ALP announces citywide ticket
Labor Party endorses candidates across the City ahead of October council vote.
SIX candidates are set to run on a Labor Party group ticket across all three City of Ballarat council wards in this year’s municipal elections.
The alliance includes three well known faces like sitting councillors Des Hudson and Daniel Moloney, and former Member for Buninyong, and Ballarat mayor, Geoff Howard.
They are joined by three local politics newcomers including Australian Catholic University campus dean Bridget Aitchison, Frolic Festival organiser Jay Morrison and politics lecturer Kumuda Simpson.
The Labor Party has endorsed two candidates in each ward. Cr Hudson and Ms Aitchison in the South, Ms Simpson and Mr Howard in Central, and Cr Moloney and Mr Morrison in North Ward.
With Labor Party rules for local government elected officials saying that councillors should only caucus on leadership issues, like choosing the mayor, Cr Hudson said the group ticket was as much about being open and honest with voters as it was about trying to win majority control of council.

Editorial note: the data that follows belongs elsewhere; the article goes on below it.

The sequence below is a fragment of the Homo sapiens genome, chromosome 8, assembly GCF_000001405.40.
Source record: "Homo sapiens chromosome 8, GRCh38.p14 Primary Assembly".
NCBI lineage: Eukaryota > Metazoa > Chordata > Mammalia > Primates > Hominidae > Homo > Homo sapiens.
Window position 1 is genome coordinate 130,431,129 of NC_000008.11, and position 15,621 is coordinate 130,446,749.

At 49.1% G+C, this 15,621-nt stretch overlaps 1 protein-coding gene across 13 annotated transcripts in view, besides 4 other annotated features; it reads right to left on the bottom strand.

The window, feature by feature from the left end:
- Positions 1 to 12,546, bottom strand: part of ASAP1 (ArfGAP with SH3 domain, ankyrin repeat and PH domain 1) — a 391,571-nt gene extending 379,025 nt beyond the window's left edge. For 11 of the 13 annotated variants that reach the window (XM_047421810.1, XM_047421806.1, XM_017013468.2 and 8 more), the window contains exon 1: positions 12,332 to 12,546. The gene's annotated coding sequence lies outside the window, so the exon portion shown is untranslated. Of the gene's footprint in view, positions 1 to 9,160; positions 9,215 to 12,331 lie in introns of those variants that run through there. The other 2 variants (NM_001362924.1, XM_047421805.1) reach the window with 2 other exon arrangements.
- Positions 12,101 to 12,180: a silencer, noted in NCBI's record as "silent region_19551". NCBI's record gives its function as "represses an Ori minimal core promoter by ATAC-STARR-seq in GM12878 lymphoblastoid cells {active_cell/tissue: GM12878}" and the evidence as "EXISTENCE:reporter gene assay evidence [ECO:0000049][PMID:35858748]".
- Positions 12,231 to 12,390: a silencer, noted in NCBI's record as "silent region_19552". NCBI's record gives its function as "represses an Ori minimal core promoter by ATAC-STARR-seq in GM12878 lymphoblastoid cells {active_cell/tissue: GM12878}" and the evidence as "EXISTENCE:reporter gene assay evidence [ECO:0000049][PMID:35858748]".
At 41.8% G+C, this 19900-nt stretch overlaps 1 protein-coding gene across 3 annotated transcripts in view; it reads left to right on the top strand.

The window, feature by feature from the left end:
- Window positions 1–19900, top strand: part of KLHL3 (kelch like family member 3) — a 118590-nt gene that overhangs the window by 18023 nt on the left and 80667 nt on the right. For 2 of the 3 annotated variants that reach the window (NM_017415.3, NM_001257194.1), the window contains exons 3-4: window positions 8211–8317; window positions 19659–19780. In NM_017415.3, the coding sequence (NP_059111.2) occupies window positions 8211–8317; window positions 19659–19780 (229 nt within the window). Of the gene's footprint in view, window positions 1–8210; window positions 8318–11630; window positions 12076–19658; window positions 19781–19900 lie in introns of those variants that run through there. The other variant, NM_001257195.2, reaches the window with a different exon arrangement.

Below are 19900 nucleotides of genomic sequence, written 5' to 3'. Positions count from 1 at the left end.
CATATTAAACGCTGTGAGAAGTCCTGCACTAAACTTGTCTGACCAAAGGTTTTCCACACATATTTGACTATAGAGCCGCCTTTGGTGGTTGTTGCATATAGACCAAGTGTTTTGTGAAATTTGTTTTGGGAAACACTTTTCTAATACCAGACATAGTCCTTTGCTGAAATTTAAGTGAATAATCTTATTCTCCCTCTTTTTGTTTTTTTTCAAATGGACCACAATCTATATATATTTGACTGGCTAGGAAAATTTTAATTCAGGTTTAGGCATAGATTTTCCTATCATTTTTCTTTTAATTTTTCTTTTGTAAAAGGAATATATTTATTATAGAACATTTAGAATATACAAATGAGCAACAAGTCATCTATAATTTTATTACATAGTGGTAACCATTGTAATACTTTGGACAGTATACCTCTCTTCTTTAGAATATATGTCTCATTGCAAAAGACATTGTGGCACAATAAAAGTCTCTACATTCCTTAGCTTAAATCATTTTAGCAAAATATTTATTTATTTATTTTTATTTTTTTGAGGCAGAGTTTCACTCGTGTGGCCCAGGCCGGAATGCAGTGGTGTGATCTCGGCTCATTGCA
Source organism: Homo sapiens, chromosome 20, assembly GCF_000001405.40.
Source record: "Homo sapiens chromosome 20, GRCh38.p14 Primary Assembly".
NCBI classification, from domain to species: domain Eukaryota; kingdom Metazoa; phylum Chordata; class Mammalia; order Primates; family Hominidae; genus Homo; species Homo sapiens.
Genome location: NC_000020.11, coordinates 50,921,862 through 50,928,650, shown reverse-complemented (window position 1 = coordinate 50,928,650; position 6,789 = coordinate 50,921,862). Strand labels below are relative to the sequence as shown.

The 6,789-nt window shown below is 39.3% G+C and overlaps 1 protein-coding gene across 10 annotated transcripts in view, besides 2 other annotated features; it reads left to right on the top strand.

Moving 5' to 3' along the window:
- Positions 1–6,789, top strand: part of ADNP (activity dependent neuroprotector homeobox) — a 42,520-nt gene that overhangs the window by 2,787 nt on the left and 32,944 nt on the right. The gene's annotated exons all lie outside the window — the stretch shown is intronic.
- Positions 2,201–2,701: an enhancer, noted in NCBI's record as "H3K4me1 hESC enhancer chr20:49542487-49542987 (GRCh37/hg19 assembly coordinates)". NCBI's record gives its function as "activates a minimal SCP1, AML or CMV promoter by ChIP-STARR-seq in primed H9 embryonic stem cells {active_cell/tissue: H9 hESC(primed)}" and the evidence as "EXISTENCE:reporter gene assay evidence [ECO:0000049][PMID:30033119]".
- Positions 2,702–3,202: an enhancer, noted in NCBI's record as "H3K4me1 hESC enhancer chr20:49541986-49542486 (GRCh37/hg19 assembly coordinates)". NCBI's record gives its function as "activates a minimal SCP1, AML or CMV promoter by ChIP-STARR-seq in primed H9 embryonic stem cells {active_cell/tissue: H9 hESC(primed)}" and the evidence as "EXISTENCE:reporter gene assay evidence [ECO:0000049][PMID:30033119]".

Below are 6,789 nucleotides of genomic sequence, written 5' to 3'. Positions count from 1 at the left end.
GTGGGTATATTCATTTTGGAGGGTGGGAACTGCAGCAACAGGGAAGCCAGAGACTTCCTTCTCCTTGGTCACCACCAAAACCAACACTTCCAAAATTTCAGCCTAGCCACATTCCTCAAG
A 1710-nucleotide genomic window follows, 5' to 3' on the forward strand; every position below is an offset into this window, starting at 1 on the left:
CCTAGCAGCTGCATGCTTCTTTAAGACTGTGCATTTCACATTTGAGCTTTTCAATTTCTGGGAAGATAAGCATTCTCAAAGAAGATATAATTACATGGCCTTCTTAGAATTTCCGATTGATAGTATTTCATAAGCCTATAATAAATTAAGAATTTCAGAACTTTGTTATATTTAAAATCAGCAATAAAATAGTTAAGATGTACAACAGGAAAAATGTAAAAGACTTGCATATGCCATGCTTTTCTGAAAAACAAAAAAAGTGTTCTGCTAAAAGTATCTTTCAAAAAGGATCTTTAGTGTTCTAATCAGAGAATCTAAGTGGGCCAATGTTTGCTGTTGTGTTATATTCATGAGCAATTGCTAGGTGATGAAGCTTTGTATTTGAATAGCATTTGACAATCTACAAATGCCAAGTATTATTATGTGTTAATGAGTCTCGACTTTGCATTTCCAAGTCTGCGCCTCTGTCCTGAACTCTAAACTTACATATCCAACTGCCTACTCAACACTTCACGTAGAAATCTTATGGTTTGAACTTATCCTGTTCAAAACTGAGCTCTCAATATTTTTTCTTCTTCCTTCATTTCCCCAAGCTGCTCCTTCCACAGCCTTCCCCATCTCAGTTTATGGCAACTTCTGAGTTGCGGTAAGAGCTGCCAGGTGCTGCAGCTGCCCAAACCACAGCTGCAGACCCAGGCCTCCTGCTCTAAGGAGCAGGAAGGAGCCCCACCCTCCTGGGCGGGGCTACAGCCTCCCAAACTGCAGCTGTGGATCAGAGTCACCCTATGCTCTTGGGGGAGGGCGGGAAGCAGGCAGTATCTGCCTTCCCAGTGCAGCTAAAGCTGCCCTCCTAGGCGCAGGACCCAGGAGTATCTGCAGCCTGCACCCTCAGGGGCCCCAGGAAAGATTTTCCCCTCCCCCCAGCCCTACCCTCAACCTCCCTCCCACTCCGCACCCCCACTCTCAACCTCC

“It’s a change from the last five council election cycles that I’ve been a part of,” said the incumbent South Ward councillor.
“The aim is absolutely about openness and transparency and to give the voters of Ballarat a clear choice in saying who people stand for and to disclose any party affiliations. The six of us are being open and upfront from the very start.
“The challenge is there for everyone who stands to be transparent with the voters, not only those who are paid up members but those who are also closely aligned with and receiving support in terms of assistance with their campaign.”
While the party has endorsed six people across the City, current North Ward representative, Cr Moloney, said it was going to be a challenge for him to get re-elected, let alone see a further four more ALP aligned candidates land a seat at the council table and take majority control of council.
“I think it’s going to be a big ask to get a big number of our candidates up in the first place,” he said.
“I’m genuinely worried about my own chances from the sense that I’m not one of the high-profile, vocal councillors. I tend to work hard more behind the scenes.
“That might just sound like a line, but I know I’m going to have a battle of my life ahead of me because I suspect there’ll be a big field running in North Ward.”